Winter Solstice: travelling solo

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self-supportive

Am I the kind of friend I’d want to travel with? Dependable Support  is a theme for me at the Winter Solstice (Yule). When fluffy leaves have dropped and it’s back to bare bones…

We are half way there – on June the 21st we reach the tipping point of the longest night. Even though our nights get shorter and our days invisibly stretch out now, the cold seems compressed and harder in the second half of winter, especially living in the Blue Mountains.

It’s often at this time I reassess how I can ‘travel light’ through the hardest part of the year. Just being a better friend to myself seems to make sense this time around.

How do I support myself?

Looking at how people support one another is a good place to start. Some people take the risk and support you when plans are still gestating and things are not yet going your way. These are the friends who don’t measure their support against the likelihood of your success.

Others show up to celebrate when the risk of ‘failure’ has passed – they miss the leap of faith with you, the scary not-sure-where-I’ll-land courage. They focus on difficulty, instead of assuming you’ll rise to meet the challenge. I’m spending more and more of my time now with the supportive type, and learning to be that kind of friend to myself.

I also notice how generous we can be to others, but somehow treating ourselves like crap is valued. This is particularly notable in women, who are so use to being everything to everyone, and somewhere along the way just stop being nice to themselves. When did putting yourself last become an act of strength?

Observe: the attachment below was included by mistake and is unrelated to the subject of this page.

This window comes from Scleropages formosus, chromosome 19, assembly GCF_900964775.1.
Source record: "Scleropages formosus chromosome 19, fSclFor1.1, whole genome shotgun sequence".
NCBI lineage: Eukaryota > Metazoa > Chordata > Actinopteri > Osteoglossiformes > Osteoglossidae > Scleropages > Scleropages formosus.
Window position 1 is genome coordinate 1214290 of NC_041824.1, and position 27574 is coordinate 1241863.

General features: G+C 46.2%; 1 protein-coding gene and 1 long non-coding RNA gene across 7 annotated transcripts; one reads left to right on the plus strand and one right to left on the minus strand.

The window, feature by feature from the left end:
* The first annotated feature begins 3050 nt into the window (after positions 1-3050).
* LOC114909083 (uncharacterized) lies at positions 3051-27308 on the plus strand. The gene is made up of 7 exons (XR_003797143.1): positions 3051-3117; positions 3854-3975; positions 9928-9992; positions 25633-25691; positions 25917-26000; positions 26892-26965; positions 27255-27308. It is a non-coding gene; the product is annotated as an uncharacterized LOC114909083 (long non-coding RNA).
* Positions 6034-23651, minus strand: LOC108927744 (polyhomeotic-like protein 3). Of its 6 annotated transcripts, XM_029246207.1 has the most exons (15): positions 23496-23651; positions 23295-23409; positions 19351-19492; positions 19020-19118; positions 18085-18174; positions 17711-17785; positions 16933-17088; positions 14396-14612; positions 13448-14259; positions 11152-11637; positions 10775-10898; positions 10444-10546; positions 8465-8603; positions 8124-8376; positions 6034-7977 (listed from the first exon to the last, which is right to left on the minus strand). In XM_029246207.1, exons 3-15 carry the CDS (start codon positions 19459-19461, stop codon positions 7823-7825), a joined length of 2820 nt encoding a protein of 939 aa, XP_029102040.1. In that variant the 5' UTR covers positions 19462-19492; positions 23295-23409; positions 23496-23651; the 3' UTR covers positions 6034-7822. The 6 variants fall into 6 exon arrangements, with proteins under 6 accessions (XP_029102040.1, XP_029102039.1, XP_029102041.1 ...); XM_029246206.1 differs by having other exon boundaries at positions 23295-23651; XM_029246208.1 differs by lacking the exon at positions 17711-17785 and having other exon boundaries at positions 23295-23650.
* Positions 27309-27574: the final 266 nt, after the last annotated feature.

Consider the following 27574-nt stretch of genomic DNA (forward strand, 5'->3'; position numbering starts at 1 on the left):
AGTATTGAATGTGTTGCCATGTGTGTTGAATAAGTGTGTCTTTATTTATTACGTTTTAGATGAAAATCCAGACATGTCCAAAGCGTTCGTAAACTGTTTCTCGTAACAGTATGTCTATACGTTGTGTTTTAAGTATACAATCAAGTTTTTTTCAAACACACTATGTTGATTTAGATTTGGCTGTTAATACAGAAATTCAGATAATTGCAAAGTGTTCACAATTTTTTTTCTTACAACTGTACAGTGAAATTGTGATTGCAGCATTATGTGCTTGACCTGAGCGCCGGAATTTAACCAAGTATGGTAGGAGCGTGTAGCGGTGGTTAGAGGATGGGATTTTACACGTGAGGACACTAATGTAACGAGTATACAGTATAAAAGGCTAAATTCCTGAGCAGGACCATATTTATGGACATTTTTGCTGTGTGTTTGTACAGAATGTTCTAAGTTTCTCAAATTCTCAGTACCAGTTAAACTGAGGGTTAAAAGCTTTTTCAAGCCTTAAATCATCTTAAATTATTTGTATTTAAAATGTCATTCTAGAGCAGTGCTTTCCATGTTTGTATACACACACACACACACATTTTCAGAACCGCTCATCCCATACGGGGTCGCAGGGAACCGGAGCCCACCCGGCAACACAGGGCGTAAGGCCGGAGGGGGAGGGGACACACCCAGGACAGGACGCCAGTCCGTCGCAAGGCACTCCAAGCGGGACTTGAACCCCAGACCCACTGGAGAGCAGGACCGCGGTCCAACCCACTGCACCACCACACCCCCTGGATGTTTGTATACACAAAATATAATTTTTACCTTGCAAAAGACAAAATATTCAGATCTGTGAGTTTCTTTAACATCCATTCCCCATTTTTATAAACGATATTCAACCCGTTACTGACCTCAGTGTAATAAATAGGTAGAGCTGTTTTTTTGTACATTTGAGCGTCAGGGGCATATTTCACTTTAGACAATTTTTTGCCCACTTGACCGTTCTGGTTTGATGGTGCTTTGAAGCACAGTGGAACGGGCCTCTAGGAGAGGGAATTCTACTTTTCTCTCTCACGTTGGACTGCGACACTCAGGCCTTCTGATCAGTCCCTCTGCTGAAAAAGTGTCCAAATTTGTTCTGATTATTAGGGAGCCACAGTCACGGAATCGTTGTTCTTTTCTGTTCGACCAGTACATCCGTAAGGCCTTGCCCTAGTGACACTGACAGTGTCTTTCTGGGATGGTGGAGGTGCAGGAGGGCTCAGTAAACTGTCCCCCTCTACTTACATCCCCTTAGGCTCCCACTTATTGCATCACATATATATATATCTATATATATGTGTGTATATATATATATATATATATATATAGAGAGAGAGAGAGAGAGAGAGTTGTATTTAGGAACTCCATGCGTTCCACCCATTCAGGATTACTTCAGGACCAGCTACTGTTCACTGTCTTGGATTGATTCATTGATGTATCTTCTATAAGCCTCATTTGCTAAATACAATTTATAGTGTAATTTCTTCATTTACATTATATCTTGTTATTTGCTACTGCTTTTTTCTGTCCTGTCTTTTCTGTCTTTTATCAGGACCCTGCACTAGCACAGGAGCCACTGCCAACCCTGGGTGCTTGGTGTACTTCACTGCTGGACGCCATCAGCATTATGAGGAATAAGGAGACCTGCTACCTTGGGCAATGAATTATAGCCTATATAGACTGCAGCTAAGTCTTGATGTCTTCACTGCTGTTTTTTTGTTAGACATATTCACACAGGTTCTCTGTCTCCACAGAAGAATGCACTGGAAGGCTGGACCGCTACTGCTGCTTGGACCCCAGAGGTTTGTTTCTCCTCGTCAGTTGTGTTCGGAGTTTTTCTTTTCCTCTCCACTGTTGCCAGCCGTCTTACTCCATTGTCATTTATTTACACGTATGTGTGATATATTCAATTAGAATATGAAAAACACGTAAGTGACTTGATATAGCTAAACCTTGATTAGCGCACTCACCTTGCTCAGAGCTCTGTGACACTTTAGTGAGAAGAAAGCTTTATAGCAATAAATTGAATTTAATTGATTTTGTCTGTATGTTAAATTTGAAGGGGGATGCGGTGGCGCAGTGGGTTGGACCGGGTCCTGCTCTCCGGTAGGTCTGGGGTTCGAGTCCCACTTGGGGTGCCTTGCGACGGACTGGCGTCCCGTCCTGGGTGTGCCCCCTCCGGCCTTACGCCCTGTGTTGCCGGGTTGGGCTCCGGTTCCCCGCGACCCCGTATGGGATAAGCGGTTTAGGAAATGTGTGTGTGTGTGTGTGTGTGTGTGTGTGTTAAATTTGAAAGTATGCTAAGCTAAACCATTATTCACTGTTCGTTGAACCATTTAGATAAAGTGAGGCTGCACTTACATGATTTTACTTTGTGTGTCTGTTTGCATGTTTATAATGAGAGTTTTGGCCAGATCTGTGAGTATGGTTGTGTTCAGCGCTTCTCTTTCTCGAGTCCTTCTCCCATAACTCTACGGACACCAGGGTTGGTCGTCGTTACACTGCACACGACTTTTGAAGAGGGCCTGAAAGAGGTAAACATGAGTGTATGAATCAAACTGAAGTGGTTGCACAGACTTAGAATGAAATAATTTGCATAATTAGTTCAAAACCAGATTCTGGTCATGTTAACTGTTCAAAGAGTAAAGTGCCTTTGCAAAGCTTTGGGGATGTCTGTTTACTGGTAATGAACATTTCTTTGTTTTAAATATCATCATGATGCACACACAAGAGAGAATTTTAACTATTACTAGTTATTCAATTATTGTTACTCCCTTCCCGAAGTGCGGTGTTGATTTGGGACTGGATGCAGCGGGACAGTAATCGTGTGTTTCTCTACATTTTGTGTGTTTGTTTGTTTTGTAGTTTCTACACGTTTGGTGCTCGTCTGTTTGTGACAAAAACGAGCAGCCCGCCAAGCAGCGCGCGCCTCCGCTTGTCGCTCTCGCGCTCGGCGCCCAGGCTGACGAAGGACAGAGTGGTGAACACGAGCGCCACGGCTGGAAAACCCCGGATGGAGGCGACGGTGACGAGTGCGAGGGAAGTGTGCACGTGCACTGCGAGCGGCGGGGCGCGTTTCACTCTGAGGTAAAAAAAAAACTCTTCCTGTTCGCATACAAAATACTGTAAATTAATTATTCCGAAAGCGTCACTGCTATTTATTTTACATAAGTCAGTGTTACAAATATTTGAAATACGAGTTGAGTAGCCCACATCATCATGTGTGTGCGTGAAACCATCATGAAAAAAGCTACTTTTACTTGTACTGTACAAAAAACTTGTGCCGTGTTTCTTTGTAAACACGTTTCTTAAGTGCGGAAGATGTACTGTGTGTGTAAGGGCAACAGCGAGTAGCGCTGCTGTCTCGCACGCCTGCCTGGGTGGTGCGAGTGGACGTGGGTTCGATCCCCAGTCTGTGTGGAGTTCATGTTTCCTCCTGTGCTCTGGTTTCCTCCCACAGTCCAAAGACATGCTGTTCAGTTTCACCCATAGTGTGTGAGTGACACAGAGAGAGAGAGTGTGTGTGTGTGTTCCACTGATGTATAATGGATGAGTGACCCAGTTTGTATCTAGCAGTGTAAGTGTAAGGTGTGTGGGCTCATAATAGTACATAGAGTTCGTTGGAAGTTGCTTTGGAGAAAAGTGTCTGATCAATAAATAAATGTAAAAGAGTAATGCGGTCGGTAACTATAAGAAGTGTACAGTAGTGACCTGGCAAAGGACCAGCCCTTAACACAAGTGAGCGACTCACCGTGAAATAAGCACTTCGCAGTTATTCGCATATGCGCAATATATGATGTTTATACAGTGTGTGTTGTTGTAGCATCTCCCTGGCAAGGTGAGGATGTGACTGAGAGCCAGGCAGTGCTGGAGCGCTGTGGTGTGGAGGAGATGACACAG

I’m surrounded by strong beautiful women who treat themselves with love and respect, and so teach those around them to do the same.

Plugging drains

Sometimes energy just drips away through the same familiar channels – situations, conversations and thoughts. The solstice is a good time to notice these leaks and save your spare change for something that matters more. I only care about the opinions of supportive people, and less about those who aren’t… until they become delightful white noise in the background.

Real supportive friends make time for you, which makes me wonder how available I am to myself. I’ve learned saying ‘No’ can be an act of self-love, and am really embracing it the older I get! As someone who loves being busy, I’m still learning the value in doing less (my husband is my best teacher in just doing nothing).

Filling up

Being self-supportive means knowing how to give yourself what you need. With the traditional Winter Magic drizzle outside, I’ve made a little list of ‘what fills my heart’. I’ll pull it out when the winter wet sets in soon;

  • Be physical – yoga, pole dancing, running. My personal feel good trifecta. As winter presses, I need to continue these sanity-maintaining activities, but in a finer balance with rest.
  • Good food – slow cooked meals, veggie soups, spicy chai. Seems obvious, but easy to neglect. I support myself by marinating in minimum effort cooking in winter.
  • Get to bed earlier – I like to sit by the fire before bed (unplugged). The last thing I want to see before sleep are my puppies faces, not random brunch pics on Facebook.
  • Poetry & tea – Sitting in bed writing with the rain outside and a cup of thyme & honey tea is my own brand of bliss. Rain is a good cue to stop and sip tea. Luckily there’s plenty of both at my house.
  • Get out – a night out is medicine. I’ve recently really enjoyed live music on Friday nights with family, a good way to get warm and switch off.
  • Flowers – live pretty prana in every room. Sounds lame but it’s my trademark. Best collected from a local walk, but cheap and cheerful Aldi roses work too.
  • Being centered – yoga and meditation. I like bringing my own signature flavour to my yoga mat. Sometimes it’s stripped back and silent, sometimes a crystal festival with music and essential oils. Whatever I need.

Happy Winter Solstice, and may you be a better traveling companion to yourself.

Peita xx

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